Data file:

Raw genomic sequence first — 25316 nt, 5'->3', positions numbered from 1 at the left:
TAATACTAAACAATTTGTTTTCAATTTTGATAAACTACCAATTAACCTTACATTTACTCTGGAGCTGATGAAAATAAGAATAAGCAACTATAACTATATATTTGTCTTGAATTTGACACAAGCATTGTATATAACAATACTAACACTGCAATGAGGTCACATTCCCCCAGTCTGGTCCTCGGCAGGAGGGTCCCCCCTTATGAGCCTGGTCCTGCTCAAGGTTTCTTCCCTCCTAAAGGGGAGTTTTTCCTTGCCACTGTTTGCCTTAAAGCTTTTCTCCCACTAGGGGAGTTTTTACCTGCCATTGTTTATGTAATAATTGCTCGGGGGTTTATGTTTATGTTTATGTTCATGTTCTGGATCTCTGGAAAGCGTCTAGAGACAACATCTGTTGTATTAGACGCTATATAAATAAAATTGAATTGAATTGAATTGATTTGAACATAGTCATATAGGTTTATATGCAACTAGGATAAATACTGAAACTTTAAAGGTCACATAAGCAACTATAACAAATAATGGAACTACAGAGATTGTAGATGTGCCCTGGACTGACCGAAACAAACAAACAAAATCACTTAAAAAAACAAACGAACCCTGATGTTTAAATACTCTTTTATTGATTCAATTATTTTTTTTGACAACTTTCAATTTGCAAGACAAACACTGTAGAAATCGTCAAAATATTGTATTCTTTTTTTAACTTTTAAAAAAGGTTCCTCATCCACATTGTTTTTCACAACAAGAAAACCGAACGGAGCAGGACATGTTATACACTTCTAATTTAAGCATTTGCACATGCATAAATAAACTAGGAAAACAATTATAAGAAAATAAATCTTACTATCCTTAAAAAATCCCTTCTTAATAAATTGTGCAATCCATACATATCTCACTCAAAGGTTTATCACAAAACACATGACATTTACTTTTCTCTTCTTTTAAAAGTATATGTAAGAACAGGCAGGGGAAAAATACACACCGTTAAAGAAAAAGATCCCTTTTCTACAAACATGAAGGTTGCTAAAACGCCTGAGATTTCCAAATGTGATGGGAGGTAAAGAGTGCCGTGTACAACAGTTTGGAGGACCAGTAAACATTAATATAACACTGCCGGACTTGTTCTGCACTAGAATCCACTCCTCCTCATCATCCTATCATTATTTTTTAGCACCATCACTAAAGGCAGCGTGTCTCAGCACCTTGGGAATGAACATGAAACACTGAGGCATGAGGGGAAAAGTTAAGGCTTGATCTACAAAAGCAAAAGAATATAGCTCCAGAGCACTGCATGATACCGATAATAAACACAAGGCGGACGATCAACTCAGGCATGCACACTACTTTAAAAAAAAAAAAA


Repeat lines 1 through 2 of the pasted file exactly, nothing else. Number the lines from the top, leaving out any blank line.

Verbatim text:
Raw genomic sequence first — 25316 nt, 5'->3', positions numbered from 1 at the left:
TAATACTAAACAATTTGTTTTCAATTTTGATAAACTACCAATTAACCTTACATTTACTCTGGAGCTGATGAAAATAAGAATAAGCAACTATAACTATATATTTGTCTTGAATTTGACACAAGCATTGTATATAACAATACTAACACTGCAATGAGGTCACATTCCCCCAGTCTGGTCCTCGGCAGGAGGGTCCCCCCTTATGAGCCTGGTCCTGCTCAAGGTTTCTTCCCTCCTAAAGGGGAGTTTTTCCTTGCCACTGTTTGCCTTAAAGCTTTTCTCCCACTAGGGGAGTTTTTACCTGCCATTGTTTATGTAATAATTGCTCGGGGGTTTATGTTTATGTTTATGTTCATGTTCTGGATCTCTGGAAAGCGTCTAGAGACAACATCTGTTGTATTAGACGCTATATAAATAAAATTGAATTGAATTGAATTGATTTGAACATAGTCATATAGGTTTATATGCAACTAGGATAAATACTGAAACTTTAAAGGTCACATAAGCAACTATAACAAATAATGGAACTACAGAGATTGTAGATGTGCCCTGGACTGACCGAAACAAACAAACAAAATCACTTAAAAAAACAAACGAACCCTGATGTTTAAATACTCTTTTATTGATTCAATTATTTTTTTTGACAACTTTCAATTTGCAAGACAAACACTGTAGAAATCGTCAAAATATTGTATTCTTTTTTTAACTTTTAAAAAAGGTTCCTCATCCACATTGTTTTTCACAACAAGAAAACCGAACGGAGCAGGACATGTTATACACTTCTAATTTAAGCATTTGCACATGCATAAATAAACTAGGAAAACAATTATAAGAAAATAAATCTTACTATCCTTAAAAAATCCCTTCTTAATAAATTGTGCAATCCATACATATCTCACTCAAAGGTTTATCACAAAACACATGACATTTACTTTTCTCTTCTTTTAAAAGTATATGTAAGAACAGGCAGGGGAAAAATACACACCGTTAAAGAAAAAGATCCCTTTTCTACAAACATGAAGGTTGCTAAAACGCCTGAGATTTCCAAATGTGATGGGAGGTAAAGAGTGCCGTGTACAACAGTTTGGAGGACCAGTAAACATTAATATAACACTGCCGGACTTGTTCTGCACTAGAATCCACTCCTCCTCATCATCCTATCATTATTTTTTAGCACCATCACTAAAGGCAGCGTGTCTCAGCACCTTGGGAATGAACATGAAACACTGAGGCATGAGGGGAAAAGTTAAGGCTTGATCTACAAAAGCAAAAGAATATAGCTCCAGAGCACTGCATGATACCGATAATAAACACAAGGCGGACGATCAACTCAGGCATGCACACTACTTTAAAAAAAAAAAAA